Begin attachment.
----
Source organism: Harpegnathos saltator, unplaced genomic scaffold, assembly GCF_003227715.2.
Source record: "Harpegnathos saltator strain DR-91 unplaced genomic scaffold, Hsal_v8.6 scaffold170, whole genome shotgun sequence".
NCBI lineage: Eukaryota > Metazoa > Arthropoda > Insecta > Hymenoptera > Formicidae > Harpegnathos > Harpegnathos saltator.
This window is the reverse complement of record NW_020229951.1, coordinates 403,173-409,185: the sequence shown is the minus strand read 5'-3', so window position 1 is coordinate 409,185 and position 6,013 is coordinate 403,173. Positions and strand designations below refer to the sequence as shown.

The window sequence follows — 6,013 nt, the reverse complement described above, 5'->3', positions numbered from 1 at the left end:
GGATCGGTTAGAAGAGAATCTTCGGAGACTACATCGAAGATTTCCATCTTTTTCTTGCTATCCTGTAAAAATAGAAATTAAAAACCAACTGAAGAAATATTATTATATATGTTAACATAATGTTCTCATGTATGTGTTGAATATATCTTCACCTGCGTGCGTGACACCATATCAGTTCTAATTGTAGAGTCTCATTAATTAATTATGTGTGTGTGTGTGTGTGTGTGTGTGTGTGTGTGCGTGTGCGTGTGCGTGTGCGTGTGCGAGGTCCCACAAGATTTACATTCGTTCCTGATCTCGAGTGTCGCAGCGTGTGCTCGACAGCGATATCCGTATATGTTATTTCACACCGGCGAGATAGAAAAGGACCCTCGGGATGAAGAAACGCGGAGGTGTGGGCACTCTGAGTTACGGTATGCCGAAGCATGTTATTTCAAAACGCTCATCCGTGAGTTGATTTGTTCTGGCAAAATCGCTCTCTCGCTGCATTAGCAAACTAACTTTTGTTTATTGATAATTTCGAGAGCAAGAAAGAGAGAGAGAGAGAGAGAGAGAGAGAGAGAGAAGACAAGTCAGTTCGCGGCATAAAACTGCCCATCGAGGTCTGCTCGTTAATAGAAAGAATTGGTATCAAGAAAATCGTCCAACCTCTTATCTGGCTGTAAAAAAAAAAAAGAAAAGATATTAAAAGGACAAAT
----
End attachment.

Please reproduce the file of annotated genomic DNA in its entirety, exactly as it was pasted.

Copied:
Source organism: Harpegnathos saltator, unplaced genomic scaffold, assembly GCF_003227715.2.
Source record: "Harpegnathos saltator strain DR-91 unplaced genomic scaffold, Hsal_v8.6 scaffold170, whole genome shotgun sequence".
NCBI lineage: Eukaryota > Metazoa > Arthropoda > Insecta > Hymenoptera > Formicidae > Harpegnathos > Harpegnathos saltator.
This window is the reverse complement of record NW_020229951.1, coordinates 403,173-409,185: the sequence shown is the minus strand read 5'-3', so window position 1 is coordinate 409,185 and position 6,013 is coordinate 403,173. Positions and strand designations below refer to the sequence as shown.

The window sequence follows — 6,013 nt, the reverse complement described above, 5'->3', positions numbered from 1 at the left end:
GGATCGGTTAGAAGAGAATCTTCGGAGACTACATCGAAGATTTCCATCTTTTTCTTGCTATCCTGTAAAAATAGAAATTAAAAACCAACTGAAGAAATATTATTATATATGTTAACATAATGTTCTCATGTATGTGTTGAATATATCTTCACCTGCGTGCGTGACACCATATCAGTTCTAATTGTAGAGTCTCATTAATTAATTATGTGTGTGTGTGTGTGTGTGTGTGTGTGTGTGTGCGTGTGCGTGTGCGTGTGCGTGTGCGAGGTCCCACAAGATTTACATTCGTTCCTGATCTCGAGTGTCGCAGCGTGTGCTCGACAGCGATATCCGTATATGTTATTTCACACCGGCGAGATAGAAAAGGACCCTCGGGATGAAGAAACGCGGAGGTGTGGGCACTCTGAGTTACGGTATGCCGAAGCATGTTATTTCAAAACGCTCATCCGTGAGTTGATTTGTTCTGGCAAAATCGCTCTCTCGCTGCATTAGCAAACTAACTTTTGTTTATTGATAATTTCGAGAGCAAGAAAGAGAGAGAGAGAGAGAGAGAGAGAGAGAGAGAAGACAAGTCAGTTCGCGGCATAAAACTGCCCATCGAGGTCTGCTCGTTAATAGAAAGAATTGGTATCAAGAAAATCGTCCAACCTCTTATCTGGCTGTAAAAAAAAAAAAGAAAAGATATTAAAAGGACAAAT